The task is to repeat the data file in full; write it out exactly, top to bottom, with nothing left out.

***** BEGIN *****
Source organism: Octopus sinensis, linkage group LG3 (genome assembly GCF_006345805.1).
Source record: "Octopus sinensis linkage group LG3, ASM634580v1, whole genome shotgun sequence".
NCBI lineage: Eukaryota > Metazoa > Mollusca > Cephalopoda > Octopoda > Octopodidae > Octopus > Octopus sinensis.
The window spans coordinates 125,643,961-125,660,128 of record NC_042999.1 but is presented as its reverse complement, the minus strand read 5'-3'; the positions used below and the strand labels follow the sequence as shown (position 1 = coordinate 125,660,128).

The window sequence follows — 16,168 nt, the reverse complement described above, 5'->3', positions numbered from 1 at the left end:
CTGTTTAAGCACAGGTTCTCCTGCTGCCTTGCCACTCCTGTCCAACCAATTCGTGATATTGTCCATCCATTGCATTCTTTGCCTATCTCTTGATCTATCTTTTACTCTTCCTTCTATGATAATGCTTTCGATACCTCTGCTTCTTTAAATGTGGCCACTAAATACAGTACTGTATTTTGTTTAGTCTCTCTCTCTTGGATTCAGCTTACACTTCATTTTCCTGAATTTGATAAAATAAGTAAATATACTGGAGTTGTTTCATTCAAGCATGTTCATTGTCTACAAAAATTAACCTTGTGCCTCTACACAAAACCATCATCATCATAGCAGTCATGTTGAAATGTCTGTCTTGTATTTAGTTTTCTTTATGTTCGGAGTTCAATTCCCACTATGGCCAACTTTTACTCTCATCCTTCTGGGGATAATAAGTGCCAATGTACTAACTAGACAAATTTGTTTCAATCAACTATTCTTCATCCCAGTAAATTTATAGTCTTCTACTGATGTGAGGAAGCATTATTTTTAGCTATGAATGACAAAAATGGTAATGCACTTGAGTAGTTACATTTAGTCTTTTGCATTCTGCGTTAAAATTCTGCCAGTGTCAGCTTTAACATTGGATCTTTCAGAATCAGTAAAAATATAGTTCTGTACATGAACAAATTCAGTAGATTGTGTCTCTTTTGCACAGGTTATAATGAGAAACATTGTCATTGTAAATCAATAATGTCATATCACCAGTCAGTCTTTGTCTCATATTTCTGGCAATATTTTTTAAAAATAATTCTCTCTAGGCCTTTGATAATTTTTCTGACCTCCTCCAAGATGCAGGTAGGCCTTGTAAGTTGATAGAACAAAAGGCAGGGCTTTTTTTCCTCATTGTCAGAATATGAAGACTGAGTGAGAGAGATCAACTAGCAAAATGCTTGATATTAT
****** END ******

Source organism: Octopus sinensis, linkage group LG3 (genome assembly GCF_006345805.1).
Source record: "Octopus sinensis linkage group LG3, ASM634580v1, whole genome shotgun sequence".
NCBI lineage: Eukaryota > Metazoa > Mollusca > Cephalopoda > Octopoda > Octopodidae > Octopus > Octopus sinensis.
The window spans coordinates 125,643,961-125,660,128 of record NC_042999.1 but is presented as its reverse complement, the minus strand read 5'-3'; the positions used below and the strand labels follow the sequence as shown (position 1 = coordinate 125,660,128).

The window sequence follows — 16,168 nt, the reverse complement described above, 5'->3', positions numbered from 1 at the left end:
CTGTTTAAGCACAGGTTCTCCTGCTGCCTTGCCACTCCTGTCCAACCAATTCGTGATATTGTCCATCCATTGCATTCTTTGCCTATCTCTTGATCTATCTTTTACTCTTCCTTCTATGATAATGCTTTCGATACCTCTGCTTCTTTAAATGTGGCCACTAAATACAGTACTGTATTTTGTTTAGTCTCTCTCTCTTGGATTCAGCTTACACTTCATTTTCCTGAATTTGATAAAATAAGTAAATATACTGGAGTTGTTTCATTCAAGCATGTTCATTGTCTACAAAAATTAACCTTGTGCCTCTACACAAAACCATCATCATCATAGCAGTCATGTTGAAATGTCTGTCTTGTATTTAGTTTTCTTTATGTTCGGAGTTCAATTCCCACTATGGCCAACTTTTACTCTCATCCTTCTGGGGATAATAAGTGCCAATGTACTAACTAGACAAATTTGTTTCAATCAACTATTCTTCATCCCAGTAAATTTATAGTCTTCTACTGATGTGAGGAAGCATTATTTTTAGCTATGAATGACAAAAATGGTAATGCACTTGAGTAGTTACATTTAGTCTTTTGCATTCTGCGTTAAAATTCTGCCAGTGTCAGCTTTAACATTGGATCTTTCAGAATCAGTAAAAATATAGTTCTGTACATGAACAAATTCAGTAGATTGTGTCTCTTTTGCACAGGTTATAATGAGAAACATTGTCATTGTAAATCAATAATGTCATATCACCAGTCAGTCTTTGTCTCATATTTCTGGCAATATTTTTTAAAAATAATTCTCTCTAGGCCTTTGATAATTTTTCTGACCTCCTCCAAGATGCAGGTAGGCCTTGTAAGTTGATAGAACAAAAGGCAGGGCTTTTTTTCCTCATTGTCAGAATATGAAGACTGAGTGAGAGAGATCAACTAGCAAAATGCTTGATATTAT